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| 1 minute read

Mixture of Experts: Old but gold

Through the news, I’ve recently become aware of an interesting large language model (LLM) model architecture, Mixture of Experts (MoE), a concept which was actually established in a 1991 paper but has only recently come to prominence.

In MoE, each separate model is specialised, or expert, in one or more domains, subject to their training. During inference, depending on the nature of the particular prompt and the suitability of the particular model(s), only a subset of the overall models are called-upon. This reportedly improves computational efficiency and scalability.

MoE has advanced significantly from 2010 onwards, including scaling the concept up to a 100B+ parameter LSTM applied to natural language processing tasks in 2017. Historically, there have been a number of hurdles to overcome in order to realise MoE’s full potential. For instance, due to the branching nature of MoE, such models have not been particularly suited to computation on graphical processing units (GPUs). However, due to innovations around how training and inference occurs in relation to MoE models, they’re becoming more and more popular.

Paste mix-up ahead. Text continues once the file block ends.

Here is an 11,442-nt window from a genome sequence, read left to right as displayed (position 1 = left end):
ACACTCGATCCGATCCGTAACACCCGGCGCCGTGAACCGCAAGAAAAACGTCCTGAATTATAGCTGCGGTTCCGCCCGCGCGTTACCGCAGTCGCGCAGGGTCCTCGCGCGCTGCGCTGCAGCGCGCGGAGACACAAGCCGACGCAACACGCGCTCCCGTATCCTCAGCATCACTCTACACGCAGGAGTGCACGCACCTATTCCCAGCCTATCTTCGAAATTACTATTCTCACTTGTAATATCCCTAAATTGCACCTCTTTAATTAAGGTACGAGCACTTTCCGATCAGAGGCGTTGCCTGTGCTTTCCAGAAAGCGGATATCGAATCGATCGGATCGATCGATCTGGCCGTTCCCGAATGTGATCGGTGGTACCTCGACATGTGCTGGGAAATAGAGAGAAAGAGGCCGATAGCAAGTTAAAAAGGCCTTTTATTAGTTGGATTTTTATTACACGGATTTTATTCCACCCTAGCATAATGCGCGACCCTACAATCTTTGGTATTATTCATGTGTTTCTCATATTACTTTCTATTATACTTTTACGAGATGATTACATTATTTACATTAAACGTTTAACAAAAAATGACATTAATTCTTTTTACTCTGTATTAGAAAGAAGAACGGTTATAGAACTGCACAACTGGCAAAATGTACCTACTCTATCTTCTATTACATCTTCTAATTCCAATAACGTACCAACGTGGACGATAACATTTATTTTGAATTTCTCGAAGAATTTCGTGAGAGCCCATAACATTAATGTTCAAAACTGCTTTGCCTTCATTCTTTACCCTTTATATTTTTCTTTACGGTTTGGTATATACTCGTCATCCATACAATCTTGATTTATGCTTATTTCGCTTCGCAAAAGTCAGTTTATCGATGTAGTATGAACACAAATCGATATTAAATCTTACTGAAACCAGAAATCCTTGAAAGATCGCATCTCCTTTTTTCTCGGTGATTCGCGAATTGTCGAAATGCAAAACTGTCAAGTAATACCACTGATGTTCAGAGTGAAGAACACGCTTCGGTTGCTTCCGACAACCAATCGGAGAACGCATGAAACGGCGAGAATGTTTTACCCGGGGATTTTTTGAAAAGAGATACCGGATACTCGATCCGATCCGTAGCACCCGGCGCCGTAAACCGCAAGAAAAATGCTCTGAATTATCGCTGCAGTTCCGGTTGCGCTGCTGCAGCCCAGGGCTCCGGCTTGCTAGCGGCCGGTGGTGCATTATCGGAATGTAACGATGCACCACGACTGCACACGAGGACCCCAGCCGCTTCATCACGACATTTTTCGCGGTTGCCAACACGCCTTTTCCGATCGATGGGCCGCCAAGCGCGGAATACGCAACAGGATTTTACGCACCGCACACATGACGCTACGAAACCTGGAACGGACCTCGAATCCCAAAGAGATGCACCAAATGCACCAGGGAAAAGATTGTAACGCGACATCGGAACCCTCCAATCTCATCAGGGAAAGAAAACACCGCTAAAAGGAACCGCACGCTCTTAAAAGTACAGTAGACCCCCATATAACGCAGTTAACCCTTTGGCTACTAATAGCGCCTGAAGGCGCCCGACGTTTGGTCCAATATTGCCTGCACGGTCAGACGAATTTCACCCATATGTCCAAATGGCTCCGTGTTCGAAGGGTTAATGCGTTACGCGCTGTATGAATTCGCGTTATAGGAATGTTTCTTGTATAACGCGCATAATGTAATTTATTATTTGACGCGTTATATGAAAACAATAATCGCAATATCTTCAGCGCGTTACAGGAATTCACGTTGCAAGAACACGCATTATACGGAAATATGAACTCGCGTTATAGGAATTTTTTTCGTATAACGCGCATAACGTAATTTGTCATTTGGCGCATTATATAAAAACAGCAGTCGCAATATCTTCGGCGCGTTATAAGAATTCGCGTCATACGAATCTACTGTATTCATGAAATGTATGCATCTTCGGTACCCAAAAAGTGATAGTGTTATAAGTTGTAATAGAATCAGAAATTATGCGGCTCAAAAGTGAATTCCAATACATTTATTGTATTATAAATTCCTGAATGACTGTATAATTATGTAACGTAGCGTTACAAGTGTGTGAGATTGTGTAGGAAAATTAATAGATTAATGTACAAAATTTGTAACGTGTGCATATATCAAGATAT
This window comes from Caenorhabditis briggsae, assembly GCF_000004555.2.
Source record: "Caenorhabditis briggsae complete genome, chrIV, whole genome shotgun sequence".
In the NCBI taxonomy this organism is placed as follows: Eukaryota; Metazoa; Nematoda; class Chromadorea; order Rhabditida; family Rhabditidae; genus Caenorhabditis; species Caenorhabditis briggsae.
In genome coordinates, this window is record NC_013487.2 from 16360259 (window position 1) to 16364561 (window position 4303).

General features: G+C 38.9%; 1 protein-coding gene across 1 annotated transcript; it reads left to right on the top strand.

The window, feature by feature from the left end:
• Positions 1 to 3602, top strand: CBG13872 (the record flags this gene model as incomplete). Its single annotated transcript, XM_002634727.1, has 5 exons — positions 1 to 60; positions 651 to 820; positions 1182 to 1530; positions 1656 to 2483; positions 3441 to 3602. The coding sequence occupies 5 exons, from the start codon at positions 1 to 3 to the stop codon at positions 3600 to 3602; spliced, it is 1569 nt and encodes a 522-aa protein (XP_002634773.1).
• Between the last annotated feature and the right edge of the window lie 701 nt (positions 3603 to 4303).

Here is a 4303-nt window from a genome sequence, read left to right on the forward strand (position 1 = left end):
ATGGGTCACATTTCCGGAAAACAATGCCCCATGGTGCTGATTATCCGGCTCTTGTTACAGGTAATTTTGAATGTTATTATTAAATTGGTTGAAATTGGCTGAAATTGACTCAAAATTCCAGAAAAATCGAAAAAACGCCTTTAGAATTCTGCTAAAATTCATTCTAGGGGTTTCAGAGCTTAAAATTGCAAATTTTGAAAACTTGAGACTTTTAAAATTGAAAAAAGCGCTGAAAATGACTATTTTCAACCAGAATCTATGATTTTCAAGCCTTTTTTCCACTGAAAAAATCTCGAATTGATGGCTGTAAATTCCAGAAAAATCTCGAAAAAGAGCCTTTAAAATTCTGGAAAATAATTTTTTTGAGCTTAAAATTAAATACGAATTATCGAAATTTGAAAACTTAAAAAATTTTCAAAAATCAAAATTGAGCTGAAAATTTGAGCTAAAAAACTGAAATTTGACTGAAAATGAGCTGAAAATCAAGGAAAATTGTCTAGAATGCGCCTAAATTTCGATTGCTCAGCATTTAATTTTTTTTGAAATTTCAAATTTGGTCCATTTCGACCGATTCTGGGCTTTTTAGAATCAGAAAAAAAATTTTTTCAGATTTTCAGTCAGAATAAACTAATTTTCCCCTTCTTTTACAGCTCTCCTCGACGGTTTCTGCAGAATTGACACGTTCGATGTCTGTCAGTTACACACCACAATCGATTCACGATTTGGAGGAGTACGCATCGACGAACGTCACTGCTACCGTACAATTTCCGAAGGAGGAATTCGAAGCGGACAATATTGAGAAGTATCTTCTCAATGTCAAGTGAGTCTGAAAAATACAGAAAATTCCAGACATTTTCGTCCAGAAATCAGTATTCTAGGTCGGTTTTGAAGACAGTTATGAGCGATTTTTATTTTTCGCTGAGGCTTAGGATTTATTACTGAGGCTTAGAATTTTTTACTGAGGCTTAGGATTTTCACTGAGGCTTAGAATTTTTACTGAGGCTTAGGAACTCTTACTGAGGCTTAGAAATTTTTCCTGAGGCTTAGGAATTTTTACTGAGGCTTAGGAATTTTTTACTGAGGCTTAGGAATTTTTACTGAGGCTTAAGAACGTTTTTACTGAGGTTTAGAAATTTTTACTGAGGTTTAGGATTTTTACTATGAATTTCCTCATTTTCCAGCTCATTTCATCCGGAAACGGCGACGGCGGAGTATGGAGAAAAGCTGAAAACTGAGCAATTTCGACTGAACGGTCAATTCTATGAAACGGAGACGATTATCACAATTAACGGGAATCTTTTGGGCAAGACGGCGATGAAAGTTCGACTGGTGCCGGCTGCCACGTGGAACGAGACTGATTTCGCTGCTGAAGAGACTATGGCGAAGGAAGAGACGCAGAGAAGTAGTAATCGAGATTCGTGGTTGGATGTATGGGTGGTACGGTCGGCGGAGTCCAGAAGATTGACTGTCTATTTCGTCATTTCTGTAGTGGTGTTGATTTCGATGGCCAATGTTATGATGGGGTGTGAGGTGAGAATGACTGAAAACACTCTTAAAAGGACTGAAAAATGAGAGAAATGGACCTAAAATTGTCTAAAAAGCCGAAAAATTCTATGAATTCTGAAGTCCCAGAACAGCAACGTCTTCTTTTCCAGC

Such innovations that result in improvements in computational efficiency due to their specific training/inference implementation are often found to be technical before the European Patent Office (EPO) regardless of their application to any particular field of technology. Advantageously, a patent application directed to an AI system’s specific technical implementation may provide relatively broad protection, including in the field of natural language processing which the EPO generally considers less patentable than say image processing.

MoE works in a divide-and-conquer strategy where a complex task is broken up into several simpler and smaller subtasks, and individual learners (called experts) are trained for different subtasks


digital transformation, artificial intelligence, patents, yes